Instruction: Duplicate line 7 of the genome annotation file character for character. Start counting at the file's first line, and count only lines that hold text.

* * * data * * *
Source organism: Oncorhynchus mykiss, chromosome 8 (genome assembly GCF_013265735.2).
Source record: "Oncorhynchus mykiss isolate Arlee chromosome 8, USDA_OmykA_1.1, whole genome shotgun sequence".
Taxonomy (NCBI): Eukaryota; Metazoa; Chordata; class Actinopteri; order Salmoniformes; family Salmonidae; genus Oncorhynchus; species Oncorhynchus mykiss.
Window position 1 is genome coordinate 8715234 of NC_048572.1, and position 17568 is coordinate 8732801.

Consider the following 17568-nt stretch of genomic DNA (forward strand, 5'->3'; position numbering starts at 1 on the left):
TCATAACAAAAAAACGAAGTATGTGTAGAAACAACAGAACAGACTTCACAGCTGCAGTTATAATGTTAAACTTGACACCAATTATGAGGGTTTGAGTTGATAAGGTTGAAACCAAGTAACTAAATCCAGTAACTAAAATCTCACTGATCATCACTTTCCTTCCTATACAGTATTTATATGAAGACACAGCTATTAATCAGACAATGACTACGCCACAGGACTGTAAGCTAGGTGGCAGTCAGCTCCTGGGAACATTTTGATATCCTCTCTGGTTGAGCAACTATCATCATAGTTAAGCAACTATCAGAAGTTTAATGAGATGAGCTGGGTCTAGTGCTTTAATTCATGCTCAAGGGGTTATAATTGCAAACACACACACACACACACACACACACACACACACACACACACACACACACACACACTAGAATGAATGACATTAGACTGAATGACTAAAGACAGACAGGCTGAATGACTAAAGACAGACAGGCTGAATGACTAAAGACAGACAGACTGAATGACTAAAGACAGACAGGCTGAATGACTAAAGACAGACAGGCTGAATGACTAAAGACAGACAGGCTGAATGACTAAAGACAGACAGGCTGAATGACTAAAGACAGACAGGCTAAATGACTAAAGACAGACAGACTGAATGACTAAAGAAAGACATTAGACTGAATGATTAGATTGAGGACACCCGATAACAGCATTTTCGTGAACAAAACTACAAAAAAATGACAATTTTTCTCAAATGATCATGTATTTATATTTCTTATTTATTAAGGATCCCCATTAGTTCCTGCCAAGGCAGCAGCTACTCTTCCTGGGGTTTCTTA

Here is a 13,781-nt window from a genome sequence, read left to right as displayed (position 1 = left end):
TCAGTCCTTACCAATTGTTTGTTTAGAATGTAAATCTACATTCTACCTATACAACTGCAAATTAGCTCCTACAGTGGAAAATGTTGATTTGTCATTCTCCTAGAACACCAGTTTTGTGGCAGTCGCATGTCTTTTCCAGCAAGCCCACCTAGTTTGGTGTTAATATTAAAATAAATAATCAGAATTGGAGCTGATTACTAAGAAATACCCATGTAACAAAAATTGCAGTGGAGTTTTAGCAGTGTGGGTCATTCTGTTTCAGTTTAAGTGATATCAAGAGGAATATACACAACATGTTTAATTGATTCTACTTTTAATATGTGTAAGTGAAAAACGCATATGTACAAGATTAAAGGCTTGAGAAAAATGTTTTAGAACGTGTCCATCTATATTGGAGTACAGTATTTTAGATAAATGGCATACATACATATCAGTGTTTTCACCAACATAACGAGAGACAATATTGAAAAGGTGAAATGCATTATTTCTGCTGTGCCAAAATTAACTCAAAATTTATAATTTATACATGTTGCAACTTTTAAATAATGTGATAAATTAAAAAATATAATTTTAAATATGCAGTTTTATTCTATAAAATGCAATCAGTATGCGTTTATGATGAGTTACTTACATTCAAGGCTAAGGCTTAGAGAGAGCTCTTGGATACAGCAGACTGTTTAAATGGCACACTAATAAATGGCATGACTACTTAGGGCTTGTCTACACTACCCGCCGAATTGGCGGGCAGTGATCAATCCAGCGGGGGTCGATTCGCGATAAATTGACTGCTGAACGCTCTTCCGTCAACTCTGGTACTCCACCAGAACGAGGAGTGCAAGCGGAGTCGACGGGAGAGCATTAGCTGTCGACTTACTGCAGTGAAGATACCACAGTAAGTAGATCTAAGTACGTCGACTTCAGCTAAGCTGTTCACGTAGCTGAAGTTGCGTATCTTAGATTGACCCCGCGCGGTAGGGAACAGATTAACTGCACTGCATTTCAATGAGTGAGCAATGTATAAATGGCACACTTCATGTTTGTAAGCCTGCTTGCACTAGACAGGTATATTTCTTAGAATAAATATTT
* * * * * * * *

Here is a 13,781-nt window from a genome sequence, read left to right as displayed (position 1 = left end):